Baxi renegotiates debt to avoid default

Baxi, a European heating company owned by buyout firms BC Partners and Electra, has approached lenders in an appeal to renegotiate its debt obligations to avoid defaulting. The negotiations come as the latest sign the credit markets are proving less favourable to buyout firms.

Buyout firms BC Partners and Electra’s Baxi, a European heating company, has approached lenders to ease its debt obligations after warning in a company trading statement it risked defaulting.

Baxi is currently valued at £700 million (€1 billion, $1.4 billion) and it has £515 million of debt, according to a company spokesperson. “Baxi doesn’t expect to have problems renegotiating the terms with lenders,” she said. 

Last week the rating agency Standard & Poor’s said it was reviewing the B+ rating allocated to Baxi’s debt because of concerns about difficult market conditions. The group has suffered difficulties in the French and German markets, although it is the sector and not the group’s market share that has declined, according to the company’s trading statement.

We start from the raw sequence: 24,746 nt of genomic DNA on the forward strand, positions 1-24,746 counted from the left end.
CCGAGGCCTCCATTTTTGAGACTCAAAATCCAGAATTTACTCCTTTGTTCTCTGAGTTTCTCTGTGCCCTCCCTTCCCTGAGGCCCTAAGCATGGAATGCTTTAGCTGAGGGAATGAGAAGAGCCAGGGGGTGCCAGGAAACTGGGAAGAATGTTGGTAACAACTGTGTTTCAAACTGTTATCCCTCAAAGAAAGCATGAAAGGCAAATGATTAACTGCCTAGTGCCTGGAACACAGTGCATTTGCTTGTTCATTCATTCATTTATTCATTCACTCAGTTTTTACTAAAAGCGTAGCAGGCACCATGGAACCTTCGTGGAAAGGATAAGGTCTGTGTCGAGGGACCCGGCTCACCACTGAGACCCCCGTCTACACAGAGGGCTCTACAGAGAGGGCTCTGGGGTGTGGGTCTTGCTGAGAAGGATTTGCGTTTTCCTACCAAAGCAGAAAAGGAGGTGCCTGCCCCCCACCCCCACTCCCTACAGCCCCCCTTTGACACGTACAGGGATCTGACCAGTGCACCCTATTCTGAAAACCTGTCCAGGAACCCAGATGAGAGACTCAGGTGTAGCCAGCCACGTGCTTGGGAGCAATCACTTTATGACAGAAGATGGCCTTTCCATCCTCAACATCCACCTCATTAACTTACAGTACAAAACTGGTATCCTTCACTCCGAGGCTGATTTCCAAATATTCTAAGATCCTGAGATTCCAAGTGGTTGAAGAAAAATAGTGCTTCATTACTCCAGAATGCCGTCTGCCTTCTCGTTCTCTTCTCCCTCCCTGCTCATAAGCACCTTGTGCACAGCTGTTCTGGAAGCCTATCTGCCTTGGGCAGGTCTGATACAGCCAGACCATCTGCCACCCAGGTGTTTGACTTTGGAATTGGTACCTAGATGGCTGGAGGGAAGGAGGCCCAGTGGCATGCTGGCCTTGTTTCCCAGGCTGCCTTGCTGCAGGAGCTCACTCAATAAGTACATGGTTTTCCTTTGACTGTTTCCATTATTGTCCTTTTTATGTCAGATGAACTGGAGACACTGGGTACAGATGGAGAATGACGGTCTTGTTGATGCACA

The last month has seen increasing difficulties for buyout firms in the debt markets, as problems in the US appeared to be moving overseas. News agency Bloomberg reported last week the asset management arms of Lehman Brothers and Fidelity were avoiding the debt markets for leveraged loans. The UK interest rate hike to 6 percent is also causing difficulties for borrowers.

Buyout firms Candover and Electra bought Baxi in 2000 for an undisclosed sum and merged it with portfolio company Newmond.  Candover exited the company with almost a two times return on its investment in January 2004, when BC Partners acquired its undisclosed stake as part of a £662.5 billion refinancing. At the time Electra increased its 28 percent holding through a £15 million reinvestment.